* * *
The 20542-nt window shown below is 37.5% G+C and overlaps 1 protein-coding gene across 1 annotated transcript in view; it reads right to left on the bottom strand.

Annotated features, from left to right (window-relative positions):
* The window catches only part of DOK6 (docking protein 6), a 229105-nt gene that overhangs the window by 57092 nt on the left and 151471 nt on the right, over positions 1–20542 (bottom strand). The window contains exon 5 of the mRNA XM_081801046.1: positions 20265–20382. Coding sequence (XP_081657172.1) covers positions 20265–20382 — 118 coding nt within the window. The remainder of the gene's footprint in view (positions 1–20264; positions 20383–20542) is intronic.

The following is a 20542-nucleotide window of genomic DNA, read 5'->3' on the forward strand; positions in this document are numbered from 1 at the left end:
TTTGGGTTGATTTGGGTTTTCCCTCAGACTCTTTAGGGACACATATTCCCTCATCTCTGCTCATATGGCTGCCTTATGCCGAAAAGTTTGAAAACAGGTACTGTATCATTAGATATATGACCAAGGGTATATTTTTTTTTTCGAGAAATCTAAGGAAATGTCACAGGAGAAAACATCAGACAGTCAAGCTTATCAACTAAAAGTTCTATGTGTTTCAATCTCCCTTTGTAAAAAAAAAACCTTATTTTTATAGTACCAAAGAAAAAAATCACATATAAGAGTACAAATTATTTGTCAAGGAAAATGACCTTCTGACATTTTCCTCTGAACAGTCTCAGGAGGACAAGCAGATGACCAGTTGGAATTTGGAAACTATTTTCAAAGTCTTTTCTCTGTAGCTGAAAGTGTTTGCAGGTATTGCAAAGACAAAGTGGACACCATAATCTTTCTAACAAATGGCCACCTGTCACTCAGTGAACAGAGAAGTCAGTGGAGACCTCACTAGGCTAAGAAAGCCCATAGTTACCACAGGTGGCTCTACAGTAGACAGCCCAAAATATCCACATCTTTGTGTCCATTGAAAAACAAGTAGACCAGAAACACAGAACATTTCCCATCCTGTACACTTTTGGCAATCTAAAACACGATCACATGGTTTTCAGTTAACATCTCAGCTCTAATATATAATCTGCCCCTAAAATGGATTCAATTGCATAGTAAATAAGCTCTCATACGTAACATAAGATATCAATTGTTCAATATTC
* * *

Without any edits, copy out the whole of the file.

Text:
The 20542-nt window shown below is 37.5% G+C and overlaps 1 protein-coding gene across 1 annotated transcript in view; it reads right to left on the bottom strand.

Annotated features, from left to right (window-relative positions):
* The window catches only part of DOK6 (docking protein 6), a 229105-nt gene that overhangs the window by 57092 nt on the left and 151471 nt on the right, over positions 1–20542 (bottom strand). The window contains exon 5 of the mRNA XM_081801046.1: positions 20265–20382. Coding sequence (XP_081657172.1) covers positions 20265–20382 — 118 coding nt within the window. The remainder of the gene's footprint in view (positions 1–20264; positions 20383–20542) is intronic.

The following is a 20542-nucleotide window of genomic DNA, read 5'->3' on the forward strand; positions in this document are numbered from 1 at the left end:
TTTGGGTTGATTTGGGTTTTCCCTCAGACTCTTTAGGGACACATATTCCCTCATCTCTGCTCATATGGCTGCCTTATGCCGAAAAGTTTGAAAACAGGTACTGTATCATTAGATATATGACCAAGGGTATATTTTTTTTTTCGAGAAATCTAAGGAAATGTCACAGGAGAAAACATCAGACAGTCAAGCTTATCAACTAAAAGTTCTATGTGTTTCAATCTCCCTTTGTAAAAAAAAAACCTTATTTTTATAGTACCAAAGAAAAAAATCACATATAAGAGTACAAATTATTTGTCAAGGAAAATGACCTTCTGACATTTTCCTCTGAACAGTCTCAGGAGGACAAGCAGATGACCAGTTGGAATTTGGAAACTATTTTCAAAGTCTTTTCTCTGTAGCTGAAAGTGTTTGCAGGTATTGCAAAGACAAAGTGGACACCATAATCTTTCTAACAAATGGCCACCTGTCACTCAGTGAACAGAGAAGTCAGTGGAGACCTCACTAGGCTAAGAAAGCCCATAGTTACCACAGGTGGCTCTACAGTAGACAGCCCAAAATATCCACATCTTTGTGTCCATTGAAAAACAAGTAGACCAGAAACACAGAACATTTCCCATCCTGTACACTTTTGGCAATCTAAAACACGATCACATGGTTTTCAGTTAACATCTCAGCTCTAATATATAATCTGCCCCTAAAATGGATTCAATTGCATAGTAAATAAGCTCTCATACGTAACATAAGATATCAATTGTTCAATATTC